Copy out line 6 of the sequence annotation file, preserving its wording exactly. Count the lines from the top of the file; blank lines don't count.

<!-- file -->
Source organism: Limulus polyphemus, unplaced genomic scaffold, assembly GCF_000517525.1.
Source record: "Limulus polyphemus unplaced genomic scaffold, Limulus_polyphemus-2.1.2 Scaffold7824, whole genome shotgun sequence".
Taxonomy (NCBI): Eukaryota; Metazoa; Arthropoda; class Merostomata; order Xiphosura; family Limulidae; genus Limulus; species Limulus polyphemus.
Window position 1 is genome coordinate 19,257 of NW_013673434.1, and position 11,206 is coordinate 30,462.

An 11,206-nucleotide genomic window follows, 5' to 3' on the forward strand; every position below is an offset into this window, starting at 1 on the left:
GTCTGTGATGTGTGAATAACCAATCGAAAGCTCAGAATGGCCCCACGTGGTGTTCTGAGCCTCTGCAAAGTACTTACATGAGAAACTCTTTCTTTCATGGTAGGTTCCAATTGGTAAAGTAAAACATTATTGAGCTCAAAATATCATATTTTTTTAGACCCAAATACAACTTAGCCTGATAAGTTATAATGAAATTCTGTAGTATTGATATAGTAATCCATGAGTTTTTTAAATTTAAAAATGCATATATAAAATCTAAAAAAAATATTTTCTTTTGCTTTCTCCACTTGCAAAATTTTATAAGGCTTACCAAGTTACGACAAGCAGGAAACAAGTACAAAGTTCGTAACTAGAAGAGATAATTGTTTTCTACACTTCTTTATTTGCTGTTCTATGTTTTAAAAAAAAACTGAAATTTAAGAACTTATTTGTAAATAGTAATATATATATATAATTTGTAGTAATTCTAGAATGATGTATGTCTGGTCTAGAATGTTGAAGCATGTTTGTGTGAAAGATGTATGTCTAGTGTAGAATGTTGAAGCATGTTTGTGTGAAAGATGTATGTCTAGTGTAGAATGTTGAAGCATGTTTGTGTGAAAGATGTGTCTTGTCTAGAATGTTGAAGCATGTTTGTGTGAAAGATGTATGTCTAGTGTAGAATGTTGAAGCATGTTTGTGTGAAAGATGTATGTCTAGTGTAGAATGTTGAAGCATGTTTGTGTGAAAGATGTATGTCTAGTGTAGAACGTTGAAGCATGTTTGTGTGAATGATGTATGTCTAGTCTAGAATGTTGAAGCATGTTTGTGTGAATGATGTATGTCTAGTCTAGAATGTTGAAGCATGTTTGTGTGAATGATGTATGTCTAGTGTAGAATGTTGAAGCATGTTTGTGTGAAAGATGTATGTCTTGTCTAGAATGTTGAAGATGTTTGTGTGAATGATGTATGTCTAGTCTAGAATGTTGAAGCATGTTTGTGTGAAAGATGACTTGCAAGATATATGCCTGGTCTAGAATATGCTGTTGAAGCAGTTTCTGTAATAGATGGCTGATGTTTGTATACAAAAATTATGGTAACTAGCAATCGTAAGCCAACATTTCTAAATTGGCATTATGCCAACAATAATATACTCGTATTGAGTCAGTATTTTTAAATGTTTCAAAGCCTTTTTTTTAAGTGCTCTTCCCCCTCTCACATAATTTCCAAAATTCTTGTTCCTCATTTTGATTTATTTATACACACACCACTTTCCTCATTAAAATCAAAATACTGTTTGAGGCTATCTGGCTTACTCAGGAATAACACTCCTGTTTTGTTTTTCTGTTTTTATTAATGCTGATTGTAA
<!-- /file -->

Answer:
GTCTGTGATGTGTGAATAACCAATCGAAAGCTCAGAATGGCCCCACGTGGTGTTCTGAGCCTCTGCAAAGTACTTACATGAGAAACTCTTTCTTTCATGGTAGGTTCCAATTGGTAAAGTAAAACATTATTGAGCTCAAAATATCATATTTTTTTAGACCCAAATACAACTTAGCCTGATAAGTTATAATGAAATTCTGTAGTATTGATATAGTAATCCATGAGTTTTTTAAATTTAAAAATGCATATATAAAATCTAAAAAAAATATTTTCTTTTGCTTTCTCCACTTGCAAAATTTTATAAGGCTTACCAAGTTACGACAAGCAGGAAACAAGTACAAAGTTCGTAACTAGAAGAGATAATTGTTTTCTACACTTCTTTATTTGCTGTTCTATGTTTTAAAAAAAAACTGAAATTTAAGAACTTATTTGTAAATAGTAATATATATATATAATTTGTAGTAATTCTAGAATGATGTATGTCTGGTCTAGAATGTTGAAGCATGTTTGTGTGAAAGATGTATGTCTAGTGTAGAATGTTGAAGCATGTTTGTGTGAAAGATGTATGTCTAGTGTAGAATGTTGAAGCATGTTTGTGTGAAAGATGTGTCTTGTCTAGAATGTTGAAGCATGTTTGTGTGAAAGATGTATGTCTAGTGTAGAATGTTGAAGCATGTTTGTGTGAAAGATGTATGTCTAGTGTAGAATGTTGAAGCATGTTTGTGTGAAAGATGTATGTCTAGTGTAGAACGTTGAAGCATGTTTGTGTGAATGATGTATGTCTAGTCTAGAATGTTGAAGCATGTTTGTGTGAATGATGTATGTCTAGTCTAGAATGTTGAAGCATGTTTGTGTGAATGATGTATGTCTAGTGTAGAATGTTGAAGCATGTTTGTGTGAAAGATGTATGTCTTGTCTAGAATGTTGAAGATGTTTGTGTGAATGATGTATGTCTAGTCTAGAATGTTGAAGCATGTTTGTGTGAAAGATGACTTGCAAGATATATGCCTGGTCTAGAATATGCTGTTGAAGCAGTTTCTGTAATAGATGGCTGATGTTTGTATACAAAAATTATGGTAACTAGCAATCGTAAGCCAACATTTCTAAATTGGCATTATGCCAACAATAATATACTCGTATTGAGTCAGTATTTTTAAATGTTTCAAAGCCTTTTTTTTAAGTGCTCTTCCCCCTCTCACATAATTTCCAAAATTCTTGTTCCTCATTTTGATTTATTTATACACACACCACTTTCCTCATTAAAATCAAAATACTGTTTGAGGCTATCTGGCTTACTCAGGAATAACACTCCTGTTTTGTTTTTCTGTTTTTATTAATGCTGATTGTAA